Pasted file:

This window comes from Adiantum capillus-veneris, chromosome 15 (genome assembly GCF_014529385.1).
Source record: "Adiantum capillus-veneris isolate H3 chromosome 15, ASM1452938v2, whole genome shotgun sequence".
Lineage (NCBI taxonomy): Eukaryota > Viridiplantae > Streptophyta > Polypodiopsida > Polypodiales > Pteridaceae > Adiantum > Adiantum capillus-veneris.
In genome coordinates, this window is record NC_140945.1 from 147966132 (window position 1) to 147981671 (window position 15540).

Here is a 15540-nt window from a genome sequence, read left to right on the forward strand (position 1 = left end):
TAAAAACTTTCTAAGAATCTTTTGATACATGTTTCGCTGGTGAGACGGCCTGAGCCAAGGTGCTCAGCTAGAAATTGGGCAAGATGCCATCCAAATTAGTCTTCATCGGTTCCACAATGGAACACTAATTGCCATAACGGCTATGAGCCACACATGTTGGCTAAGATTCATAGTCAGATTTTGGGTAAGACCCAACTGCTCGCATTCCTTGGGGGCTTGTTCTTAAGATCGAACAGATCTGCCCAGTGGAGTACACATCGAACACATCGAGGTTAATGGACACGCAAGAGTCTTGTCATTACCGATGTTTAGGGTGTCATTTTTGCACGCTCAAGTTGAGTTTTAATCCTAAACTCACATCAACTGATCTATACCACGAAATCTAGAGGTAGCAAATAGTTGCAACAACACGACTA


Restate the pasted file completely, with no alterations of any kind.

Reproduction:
This window comes from Adiantum capillus-veneris, chromosome 15 (genome assembly GCF_014529385.1).
Source record: "Adiantum capillus-veneris isolate H3 chromosome 15, ASM1452938v2, whole genome shotgun sequence".
Lineage (NCBI taxonomy): Eukaryota > Viridiplantae > Streptophyta > Polypodiopsida > Polypodiales > Pteridaceae > Adiantum > Adiantum capillus-veneris.
In genome coordinates, this window is record NC_140945.1 from 147966132 (window position 1) to 147981671 (window position 15540).

Here is a 15540-nt window from a genome sequence, read left to right on the forward strand (position 1 = left end):
TAAAAACTTTCTAAGAATCTTTTGATACATGTTTCGCTGGTGAGACGGCCTGAGCCAAGGTGCTCAGCTAGAAATTGGGCAAGATGCCATCCAAATTAGTCTTCATCGGTTCCACAATGGAACACTAATTGCCATAACGGCTATGAGCCACACATGTTGGCTAAGATTCATAGTCAGATTTTGGGTAAGACCCAACTGCTCGCATTCCTTGGGGGCTTGTTCTTAAGATCGAACAGATCTGCCCAGTGGAGTACACATCGAACACATCGAGGTTAATGGACACGCAAGAGTCTTGTCATTACCGATGTTTAGGGTGTCATTTTTGCACGCTCAAGTTGAGTTTTAATCCTAAACTCACATCAACTGATCTATACCACGAAATCTAGAGGTAGCAAATAGTTGCAACAACACGACTA